FOR IMMEDIATE RELEASE
April 10, 2006

CONTACT:
Christine Baker
510-622-3959


Keeping Young Workers Safe on the Job: A Joint Photography Exhibit Celebrates Safe Jobs for Youth Month May 2006

In observance of Safe Jobs for Youth Month in May, the Commission on Health and Safety and Workers' Compensation (CHSWC) is announcing a joint exhibit of photographs from two collections:

The exhibit is free and runs through May 12, 2006, at the Dalziel Building, 250 Frank Ogawa Plaza, Oakland. Hours are Monday - Friday, 8am-5pm.

Lewis Wickes Hine, perhaps the most important photographer of child labor in the United States in the early 1900s, left a legacy that influences debate about child labor even today. Child labor laws in the United States, which define and prohibit hazardous and harmful work, apply to young persons younger than age 18. Child labor is more common in other parts of the world, where there is little or no protection for children by child labor laws. Child Labor and the Global Village: Photography for Social Change is a team of 11 photographers who photograph child workers around the globe in order to document their lives.

This joint exhibit offers a rare opportunity to see similarities between both the child labor problem of the early 20th century in the United States and in the global community today.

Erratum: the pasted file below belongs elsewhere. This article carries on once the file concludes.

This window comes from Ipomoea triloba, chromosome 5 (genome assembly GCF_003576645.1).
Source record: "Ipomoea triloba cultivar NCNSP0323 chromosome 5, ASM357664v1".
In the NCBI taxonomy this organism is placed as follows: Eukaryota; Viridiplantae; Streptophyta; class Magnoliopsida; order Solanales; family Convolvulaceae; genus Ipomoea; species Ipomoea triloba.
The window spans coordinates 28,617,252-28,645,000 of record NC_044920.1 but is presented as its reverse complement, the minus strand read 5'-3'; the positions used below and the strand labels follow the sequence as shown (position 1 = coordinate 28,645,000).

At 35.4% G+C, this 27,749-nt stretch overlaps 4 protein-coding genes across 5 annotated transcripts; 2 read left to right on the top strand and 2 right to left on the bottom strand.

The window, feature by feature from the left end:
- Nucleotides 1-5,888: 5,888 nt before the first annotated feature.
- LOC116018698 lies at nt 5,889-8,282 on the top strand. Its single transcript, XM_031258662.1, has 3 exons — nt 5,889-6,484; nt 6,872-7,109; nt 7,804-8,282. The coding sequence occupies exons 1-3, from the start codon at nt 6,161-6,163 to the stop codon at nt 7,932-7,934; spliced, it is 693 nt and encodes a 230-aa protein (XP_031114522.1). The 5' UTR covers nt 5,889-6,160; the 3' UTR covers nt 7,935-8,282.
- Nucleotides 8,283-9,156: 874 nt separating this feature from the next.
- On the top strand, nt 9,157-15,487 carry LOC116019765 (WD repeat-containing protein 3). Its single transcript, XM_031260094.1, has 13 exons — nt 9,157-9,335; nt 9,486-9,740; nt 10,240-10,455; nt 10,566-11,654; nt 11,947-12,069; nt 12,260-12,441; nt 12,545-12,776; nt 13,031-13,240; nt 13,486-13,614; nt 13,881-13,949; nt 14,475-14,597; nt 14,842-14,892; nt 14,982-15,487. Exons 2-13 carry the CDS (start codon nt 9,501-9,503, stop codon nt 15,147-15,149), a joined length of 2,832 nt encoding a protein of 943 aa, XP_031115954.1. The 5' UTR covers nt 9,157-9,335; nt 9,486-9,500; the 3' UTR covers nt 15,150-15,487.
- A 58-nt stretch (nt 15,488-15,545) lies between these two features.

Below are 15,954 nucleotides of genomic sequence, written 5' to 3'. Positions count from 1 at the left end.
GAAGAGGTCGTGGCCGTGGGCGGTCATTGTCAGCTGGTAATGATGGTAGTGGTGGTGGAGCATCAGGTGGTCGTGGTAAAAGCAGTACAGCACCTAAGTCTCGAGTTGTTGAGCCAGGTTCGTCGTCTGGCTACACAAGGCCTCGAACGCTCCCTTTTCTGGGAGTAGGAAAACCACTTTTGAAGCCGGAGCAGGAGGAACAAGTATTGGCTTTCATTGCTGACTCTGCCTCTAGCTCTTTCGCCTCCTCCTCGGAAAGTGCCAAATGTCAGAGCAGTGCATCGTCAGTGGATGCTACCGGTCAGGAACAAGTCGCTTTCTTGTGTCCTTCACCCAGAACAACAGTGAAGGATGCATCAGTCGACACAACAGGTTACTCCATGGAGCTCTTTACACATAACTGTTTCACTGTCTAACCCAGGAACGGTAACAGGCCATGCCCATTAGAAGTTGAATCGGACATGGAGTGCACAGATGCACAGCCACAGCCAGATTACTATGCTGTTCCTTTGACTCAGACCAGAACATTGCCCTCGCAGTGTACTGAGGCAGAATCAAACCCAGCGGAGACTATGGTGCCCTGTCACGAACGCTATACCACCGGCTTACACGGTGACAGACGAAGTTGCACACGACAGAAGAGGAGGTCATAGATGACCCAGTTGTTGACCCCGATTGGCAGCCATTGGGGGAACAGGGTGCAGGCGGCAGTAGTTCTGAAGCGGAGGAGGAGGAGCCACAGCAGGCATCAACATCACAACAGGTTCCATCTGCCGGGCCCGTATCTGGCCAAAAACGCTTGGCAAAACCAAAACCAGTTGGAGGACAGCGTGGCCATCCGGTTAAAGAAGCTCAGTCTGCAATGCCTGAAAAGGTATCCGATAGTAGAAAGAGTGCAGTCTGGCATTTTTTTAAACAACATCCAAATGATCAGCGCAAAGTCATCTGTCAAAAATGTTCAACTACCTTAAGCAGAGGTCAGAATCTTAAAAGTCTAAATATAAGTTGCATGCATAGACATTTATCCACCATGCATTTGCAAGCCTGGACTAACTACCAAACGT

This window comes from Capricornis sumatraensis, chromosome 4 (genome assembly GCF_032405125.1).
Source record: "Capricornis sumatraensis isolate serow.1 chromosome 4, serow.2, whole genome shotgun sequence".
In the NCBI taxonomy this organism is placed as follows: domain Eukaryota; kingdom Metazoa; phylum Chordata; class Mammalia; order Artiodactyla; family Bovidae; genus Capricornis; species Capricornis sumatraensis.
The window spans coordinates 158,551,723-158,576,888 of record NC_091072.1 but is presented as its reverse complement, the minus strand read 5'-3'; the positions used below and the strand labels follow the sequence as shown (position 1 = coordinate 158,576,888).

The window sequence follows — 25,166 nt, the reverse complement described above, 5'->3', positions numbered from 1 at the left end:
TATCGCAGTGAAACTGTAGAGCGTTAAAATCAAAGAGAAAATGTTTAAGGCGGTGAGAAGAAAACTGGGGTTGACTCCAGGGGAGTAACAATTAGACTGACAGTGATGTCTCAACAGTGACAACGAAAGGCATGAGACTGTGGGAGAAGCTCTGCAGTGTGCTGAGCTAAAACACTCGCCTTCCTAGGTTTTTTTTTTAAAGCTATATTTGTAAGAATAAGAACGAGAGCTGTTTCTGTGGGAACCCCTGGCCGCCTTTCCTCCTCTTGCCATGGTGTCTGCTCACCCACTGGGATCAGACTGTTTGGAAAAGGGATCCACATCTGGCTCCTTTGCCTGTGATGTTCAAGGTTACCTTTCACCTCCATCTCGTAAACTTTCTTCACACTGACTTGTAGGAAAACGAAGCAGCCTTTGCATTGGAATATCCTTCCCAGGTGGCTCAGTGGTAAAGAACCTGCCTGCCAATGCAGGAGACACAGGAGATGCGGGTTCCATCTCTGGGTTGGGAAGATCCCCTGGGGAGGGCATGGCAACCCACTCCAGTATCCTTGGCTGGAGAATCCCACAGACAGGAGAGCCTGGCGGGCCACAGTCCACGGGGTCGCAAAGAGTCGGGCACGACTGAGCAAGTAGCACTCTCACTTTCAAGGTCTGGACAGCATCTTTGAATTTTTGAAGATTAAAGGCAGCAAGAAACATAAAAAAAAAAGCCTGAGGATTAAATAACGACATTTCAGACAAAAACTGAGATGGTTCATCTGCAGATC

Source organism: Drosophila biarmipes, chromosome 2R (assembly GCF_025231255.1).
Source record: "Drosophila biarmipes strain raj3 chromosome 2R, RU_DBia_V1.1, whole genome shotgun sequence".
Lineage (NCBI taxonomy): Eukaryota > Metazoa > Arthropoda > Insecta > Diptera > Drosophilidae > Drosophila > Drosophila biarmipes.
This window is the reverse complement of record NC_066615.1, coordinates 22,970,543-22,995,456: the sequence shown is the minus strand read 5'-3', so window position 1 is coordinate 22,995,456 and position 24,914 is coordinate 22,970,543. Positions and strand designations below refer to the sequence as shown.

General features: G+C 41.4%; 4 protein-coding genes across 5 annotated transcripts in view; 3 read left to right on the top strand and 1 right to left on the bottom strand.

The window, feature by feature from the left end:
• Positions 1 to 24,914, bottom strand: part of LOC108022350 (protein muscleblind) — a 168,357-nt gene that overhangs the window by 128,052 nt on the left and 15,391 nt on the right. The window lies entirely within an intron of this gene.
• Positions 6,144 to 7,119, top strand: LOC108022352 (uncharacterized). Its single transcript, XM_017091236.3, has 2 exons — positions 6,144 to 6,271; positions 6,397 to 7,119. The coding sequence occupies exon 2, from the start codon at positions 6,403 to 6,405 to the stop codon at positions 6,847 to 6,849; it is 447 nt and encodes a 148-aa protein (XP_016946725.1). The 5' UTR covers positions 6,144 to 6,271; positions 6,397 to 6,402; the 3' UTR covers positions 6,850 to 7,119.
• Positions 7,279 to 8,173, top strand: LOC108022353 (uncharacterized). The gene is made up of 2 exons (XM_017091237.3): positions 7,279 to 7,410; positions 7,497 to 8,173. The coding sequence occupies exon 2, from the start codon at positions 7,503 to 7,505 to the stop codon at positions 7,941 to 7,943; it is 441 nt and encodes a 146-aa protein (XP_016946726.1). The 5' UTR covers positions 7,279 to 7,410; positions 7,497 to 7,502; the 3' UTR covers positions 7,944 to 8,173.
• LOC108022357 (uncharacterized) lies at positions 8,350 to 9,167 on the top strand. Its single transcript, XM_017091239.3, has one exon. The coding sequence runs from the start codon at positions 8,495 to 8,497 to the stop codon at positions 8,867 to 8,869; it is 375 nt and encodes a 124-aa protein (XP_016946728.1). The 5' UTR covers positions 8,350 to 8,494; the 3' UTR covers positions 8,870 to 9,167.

An opening reception will be held Monday, May 2, 2006, 6 - 8 pm, at the exhibit site. Students, teachers, and members of the community are invited. Please RSVP to workingsafe@dir.ca.gov.

In addition to the exhibit, there will be guided photo tours, and workshops for teachers and students on young worker rights and responsibilities and health and safety on the job. These activities will be held May 4 - 12th. Posters created by California teens to bring attention to Safe Jobs for Youth Month, May 2006, are also on exhibit.

The joint photography exhibit is co-sponsored by the California Department of Industrial Relations, the Commission on Health and Safety and Workers' Compensation, the United States Department of Labor, the University of California Berkeley Labor Occupational Health Program, the California Partnership for Young Worker Health and Safety, the George Eastman House, Rochester, New York, and Child Labor and the Global Village: Photography for Social Change.

Every year, approximately 70,000 adolescents are injured severely enough to require treatment in hospital emergency rooms. Most of these injuries are preventable. To address teen worker injuries in California, CHSWC convened a statewide task force on young worker health and safety, the California Partnership for Young Worker Health and Safety. This task force brings together key representatives from government agencies and statewide organizations that are involved with California youth employment and education issues or that can otherwise play a role in educating and protecting young workers.

Information about the California Partnership for Young Worker Health and Safety and the exhibit is available at www.youngworkers.org, by writing to the Commission on Health and Safety and Workers' Compensation, 1515 Clay Street, Oakland, CA 94612, by calling (510) 622-3959, by faxing a request to (510) 622-3265, or by emailing chswc@dir.ca.gov.

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